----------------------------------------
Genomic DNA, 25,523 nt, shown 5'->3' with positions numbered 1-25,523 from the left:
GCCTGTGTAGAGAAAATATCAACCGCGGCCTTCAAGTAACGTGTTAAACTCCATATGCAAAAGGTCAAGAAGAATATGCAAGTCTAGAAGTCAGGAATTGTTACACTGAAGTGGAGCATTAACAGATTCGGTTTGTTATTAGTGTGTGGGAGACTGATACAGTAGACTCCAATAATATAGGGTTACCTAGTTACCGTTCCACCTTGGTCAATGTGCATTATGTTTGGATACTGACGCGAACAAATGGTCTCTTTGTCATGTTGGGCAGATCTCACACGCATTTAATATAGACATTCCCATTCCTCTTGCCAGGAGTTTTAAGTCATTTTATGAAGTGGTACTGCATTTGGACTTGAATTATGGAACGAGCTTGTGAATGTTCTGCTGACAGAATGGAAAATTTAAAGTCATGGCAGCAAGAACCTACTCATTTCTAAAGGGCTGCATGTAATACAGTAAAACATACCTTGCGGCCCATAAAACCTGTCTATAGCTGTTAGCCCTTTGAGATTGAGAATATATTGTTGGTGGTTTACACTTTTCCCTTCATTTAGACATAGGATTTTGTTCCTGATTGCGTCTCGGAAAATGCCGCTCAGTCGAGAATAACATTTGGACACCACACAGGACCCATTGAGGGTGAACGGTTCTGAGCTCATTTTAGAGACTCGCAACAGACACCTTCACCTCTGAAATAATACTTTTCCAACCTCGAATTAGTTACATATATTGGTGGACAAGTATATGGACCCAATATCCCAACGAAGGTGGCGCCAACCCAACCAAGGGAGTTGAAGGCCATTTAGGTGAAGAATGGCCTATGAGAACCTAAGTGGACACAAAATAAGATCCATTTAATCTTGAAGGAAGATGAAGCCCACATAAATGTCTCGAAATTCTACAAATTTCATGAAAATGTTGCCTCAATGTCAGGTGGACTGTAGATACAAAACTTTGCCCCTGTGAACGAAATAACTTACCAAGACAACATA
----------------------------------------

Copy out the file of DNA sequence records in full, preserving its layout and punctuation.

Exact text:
Genomic DNA, 25,523 nt, shown 5'->3' with positions numbered 1-25,523 from the left:
GCCTGTGTAGAGAAAATATCAACCGCGGCCTTCAAGTAACGTGTTAAACTCCATATGCAAAAGGTCAAGAAGAATATGCAAGTCTAGAAGTCAGGAATTGTTACACTGAAGTGGAGCATTAACAGATTCGGTTTGTTATTAGTGTGTGGGAGACTGATACAGTAGACTCCAATAATATAGGGTTACCTAGTTACCGTTCCACCTTGGTCAATGTGCATTATGTTTGGATACTGACGCGAACAAATGGTCTCTTTGTCATGTTGGGCAGATCTCACACGCATTTAATATAGACATTCCCATTCCTCTTGCCAGGAGTTTTAAGTCATTTTATGAAGTGGTACTGCATTTGGACTTGAATTATGGAACGAGCTTGTGAATGTTCTGCTGACAGAATGGAAAATTTAAAGTCATGGCAGCAAGAACCTACTCATTTCTAAAGGGCTGCATGTAATACAGTAAAACATACCTTGCGGCCCATAAAACCTGTCTATAGCTGTTAGCCCTTTGAGATTGAGAATATATTGTTGGTGGTTTACACTTTTCCCTTCATTTAGACATAGGATTTTGTTCCTGATTGCGTCTCGGAAAATGCCGCTCAGTCGAGAATAACATTTGGACACCACACAGGACCCATTGAGGGTGAACGGTTCTGAGCTCATTTTAGAGACTCGCAACAGACACCTTCACCTCTGAAATAATACTTTTCCAACCTCGAATTAGTTACATATATTGGTGGACAAGTATATGGACCCAATATCCCAACGAAGGTGGCGCCAACCCAACCAAGGGAGTTGAAGGCCATTTAGGTGAAGAATGGCCTATGAGAACCTAAGTGGACACAAAATAAGATCCATTTAATCTTGAAGGAAGATGAAGCCCACATAAATGTCTCGAAATTCTACAAATTTCATGAAAATGTTGCCTCAATGTCAGGTGGACTGTAGATACAAAACTTTGCCCCTGTGAACGAAATAACTTACCAAGACAACATA